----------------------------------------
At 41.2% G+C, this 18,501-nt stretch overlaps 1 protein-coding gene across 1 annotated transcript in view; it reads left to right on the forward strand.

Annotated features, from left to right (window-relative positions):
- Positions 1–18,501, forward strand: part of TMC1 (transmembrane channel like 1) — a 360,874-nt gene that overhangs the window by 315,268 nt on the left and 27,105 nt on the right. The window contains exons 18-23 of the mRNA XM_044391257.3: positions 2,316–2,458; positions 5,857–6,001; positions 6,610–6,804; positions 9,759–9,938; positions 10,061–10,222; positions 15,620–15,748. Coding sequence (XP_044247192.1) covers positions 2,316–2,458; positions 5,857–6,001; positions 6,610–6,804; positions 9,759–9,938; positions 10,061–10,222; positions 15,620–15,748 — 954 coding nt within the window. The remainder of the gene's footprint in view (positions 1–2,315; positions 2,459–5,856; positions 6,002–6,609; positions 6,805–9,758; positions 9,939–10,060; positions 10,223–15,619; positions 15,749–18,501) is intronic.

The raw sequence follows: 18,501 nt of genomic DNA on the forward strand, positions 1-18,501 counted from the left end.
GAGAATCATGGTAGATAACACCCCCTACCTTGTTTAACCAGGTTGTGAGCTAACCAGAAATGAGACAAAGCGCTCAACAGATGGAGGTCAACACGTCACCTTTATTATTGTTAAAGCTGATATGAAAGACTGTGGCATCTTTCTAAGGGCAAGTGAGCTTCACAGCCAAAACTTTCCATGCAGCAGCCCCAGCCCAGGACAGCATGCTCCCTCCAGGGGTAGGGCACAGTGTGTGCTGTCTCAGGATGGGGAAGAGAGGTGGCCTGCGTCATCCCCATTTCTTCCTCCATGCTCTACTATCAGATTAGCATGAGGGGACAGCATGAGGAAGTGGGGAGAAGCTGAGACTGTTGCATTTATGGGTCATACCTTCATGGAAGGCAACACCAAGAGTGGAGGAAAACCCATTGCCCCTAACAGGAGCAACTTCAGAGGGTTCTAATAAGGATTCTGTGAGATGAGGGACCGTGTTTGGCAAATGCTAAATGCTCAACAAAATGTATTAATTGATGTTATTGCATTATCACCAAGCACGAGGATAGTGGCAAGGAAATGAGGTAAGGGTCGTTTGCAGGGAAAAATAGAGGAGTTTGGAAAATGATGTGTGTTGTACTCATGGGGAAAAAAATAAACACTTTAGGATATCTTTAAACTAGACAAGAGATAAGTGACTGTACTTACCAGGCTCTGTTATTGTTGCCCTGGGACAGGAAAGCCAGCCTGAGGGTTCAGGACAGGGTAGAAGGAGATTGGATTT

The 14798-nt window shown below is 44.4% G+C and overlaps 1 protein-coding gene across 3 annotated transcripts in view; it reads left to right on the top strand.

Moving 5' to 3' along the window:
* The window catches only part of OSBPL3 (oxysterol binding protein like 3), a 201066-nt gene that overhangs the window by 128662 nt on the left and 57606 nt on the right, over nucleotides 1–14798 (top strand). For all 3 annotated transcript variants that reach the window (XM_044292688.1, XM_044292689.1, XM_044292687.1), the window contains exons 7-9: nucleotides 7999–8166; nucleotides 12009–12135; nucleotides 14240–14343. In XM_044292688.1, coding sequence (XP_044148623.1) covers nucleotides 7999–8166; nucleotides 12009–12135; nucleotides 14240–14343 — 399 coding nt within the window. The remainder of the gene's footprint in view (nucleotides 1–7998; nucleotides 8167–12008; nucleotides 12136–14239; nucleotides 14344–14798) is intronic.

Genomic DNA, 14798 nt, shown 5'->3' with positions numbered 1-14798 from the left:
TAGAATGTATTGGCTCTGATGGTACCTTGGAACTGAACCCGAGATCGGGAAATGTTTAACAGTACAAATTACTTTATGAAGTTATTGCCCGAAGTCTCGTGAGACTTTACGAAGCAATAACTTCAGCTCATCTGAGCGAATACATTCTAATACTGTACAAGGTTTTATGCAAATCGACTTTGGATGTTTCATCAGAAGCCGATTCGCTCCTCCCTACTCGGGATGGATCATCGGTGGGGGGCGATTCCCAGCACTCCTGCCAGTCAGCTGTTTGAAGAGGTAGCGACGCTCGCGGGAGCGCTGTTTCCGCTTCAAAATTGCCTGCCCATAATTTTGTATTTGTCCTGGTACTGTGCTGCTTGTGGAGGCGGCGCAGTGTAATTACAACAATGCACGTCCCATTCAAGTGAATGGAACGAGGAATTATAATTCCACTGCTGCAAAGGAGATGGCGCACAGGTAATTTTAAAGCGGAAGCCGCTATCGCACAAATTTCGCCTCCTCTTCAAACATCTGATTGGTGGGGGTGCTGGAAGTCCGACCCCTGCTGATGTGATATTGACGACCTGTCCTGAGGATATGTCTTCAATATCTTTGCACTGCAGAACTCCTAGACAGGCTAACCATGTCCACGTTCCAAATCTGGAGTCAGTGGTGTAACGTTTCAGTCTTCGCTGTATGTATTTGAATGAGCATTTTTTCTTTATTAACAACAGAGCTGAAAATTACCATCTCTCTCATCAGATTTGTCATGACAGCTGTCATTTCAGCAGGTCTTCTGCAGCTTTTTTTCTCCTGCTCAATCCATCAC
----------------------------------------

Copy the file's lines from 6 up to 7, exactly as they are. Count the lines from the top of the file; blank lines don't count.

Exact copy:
The 14798-nt window shown below is 44.4% G+C and overlaps 1 protein-coding gene across 3 annotated transcripts in view; it reads left to right on the top strand.

Moving 5' to 3' along the window: